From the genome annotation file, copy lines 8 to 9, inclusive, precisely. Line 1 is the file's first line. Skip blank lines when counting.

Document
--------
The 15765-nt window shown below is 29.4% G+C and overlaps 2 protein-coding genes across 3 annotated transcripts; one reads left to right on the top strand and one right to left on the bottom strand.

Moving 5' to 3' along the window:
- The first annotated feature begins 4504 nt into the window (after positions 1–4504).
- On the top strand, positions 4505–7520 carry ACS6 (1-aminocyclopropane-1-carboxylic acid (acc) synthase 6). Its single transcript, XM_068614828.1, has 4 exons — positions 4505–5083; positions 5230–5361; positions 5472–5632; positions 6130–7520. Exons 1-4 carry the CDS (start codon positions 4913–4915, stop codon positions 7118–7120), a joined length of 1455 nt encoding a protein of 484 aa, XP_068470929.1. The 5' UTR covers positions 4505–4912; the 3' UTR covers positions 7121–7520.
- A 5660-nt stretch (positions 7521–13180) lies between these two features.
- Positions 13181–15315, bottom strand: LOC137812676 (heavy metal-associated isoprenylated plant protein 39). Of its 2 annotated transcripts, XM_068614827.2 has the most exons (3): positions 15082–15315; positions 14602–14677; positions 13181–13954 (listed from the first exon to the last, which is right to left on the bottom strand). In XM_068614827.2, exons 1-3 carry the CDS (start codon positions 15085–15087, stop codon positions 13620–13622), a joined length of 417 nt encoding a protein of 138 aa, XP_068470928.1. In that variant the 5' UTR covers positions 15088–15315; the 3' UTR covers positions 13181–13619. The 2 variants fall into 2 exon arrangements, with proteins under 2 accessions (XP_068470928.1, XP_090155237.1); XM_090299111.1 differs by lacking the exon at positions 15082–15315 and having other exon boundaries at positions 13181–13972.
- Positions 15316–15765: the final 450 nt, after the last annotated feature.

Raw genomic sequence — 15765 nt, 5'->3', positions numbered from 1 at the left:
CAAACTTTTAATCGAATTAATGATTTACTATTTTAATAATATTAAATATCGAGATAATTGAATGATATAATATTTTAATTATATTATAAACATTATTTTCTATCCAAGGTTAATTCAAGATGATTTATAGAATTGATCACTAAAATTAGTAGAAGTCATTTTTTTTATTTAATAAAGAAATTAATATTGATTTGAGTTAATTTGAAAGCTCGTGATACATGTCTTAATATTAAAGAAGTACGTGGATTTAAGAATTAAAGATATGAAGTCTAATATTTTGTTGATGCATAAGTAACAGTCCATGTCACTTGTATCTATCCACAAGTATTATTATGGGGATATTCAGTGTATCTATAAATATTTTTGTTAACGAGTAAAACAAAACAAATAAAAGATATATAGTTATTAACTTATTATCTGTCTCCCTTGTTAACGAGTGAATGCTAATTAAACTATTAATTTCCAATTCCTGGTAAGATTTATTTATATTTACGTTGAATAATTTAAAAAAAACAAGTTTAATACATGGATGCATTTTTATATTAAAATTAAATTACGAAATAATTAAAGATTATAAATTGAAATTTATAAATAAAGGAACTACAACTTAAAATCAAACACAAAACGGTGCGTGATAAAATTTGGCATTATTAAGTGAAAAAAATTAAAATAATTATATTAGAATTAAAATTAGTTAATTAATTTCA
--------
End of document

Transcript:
Raw genomic sequence — 15765 nt, 5'->3', positions numbered from 1 at the left:
CAAACTTTTAATCGAATTAATGATTTACTATTTTAATAATATTAAATATCGAGATAATTGAATGATATAATATTTTAATTATATTATAAACATTATTTTCTATCCAAGGTTAATTCAAGATGATTTATAGAATTGATCACTAAAATTAGTAGAAGTCATTTTTTTTATTTAATAAAGAAATTAATATTGATTTGAGTTAATTTGAAAGCTCGTGATACATGTCTTAATATTAAAGAAGTACGTGGATTTAAGAATTAAAGATATGAAGTCTAATATTTTGTTGATGCATAAGTAACAGTCCATGTCACTTGTATCTATCCACAAGTATTATTATGGGGATATTCAGTGTATCTATAAATATTTTTGTTAACGAGTAAAACAAAACAAATAAAAGATATATAGTTATTAACTTATTATCTGTCTCCCTTGTTAACGAGTGAATGCTAATTAAACTATTAATTTCCAATTCCTGGTAAGATTTATTTATATTTACGTTGAATAATTTAAAAAAAACAAGTTTAATACATGGATGCATTTTTATATTAAAATTAAATTACGAAATAATTAAAGATTATAAATTGAAATTTATAAATAAAGGAACTACAACTTAAAATCAAACACAAAACGGTGCGTGATAAAATTTGGCATTATTAAGTGAAAAAAATTAAAATAATTATATTAGAATTAAAATTAGTTAATTAATTTCA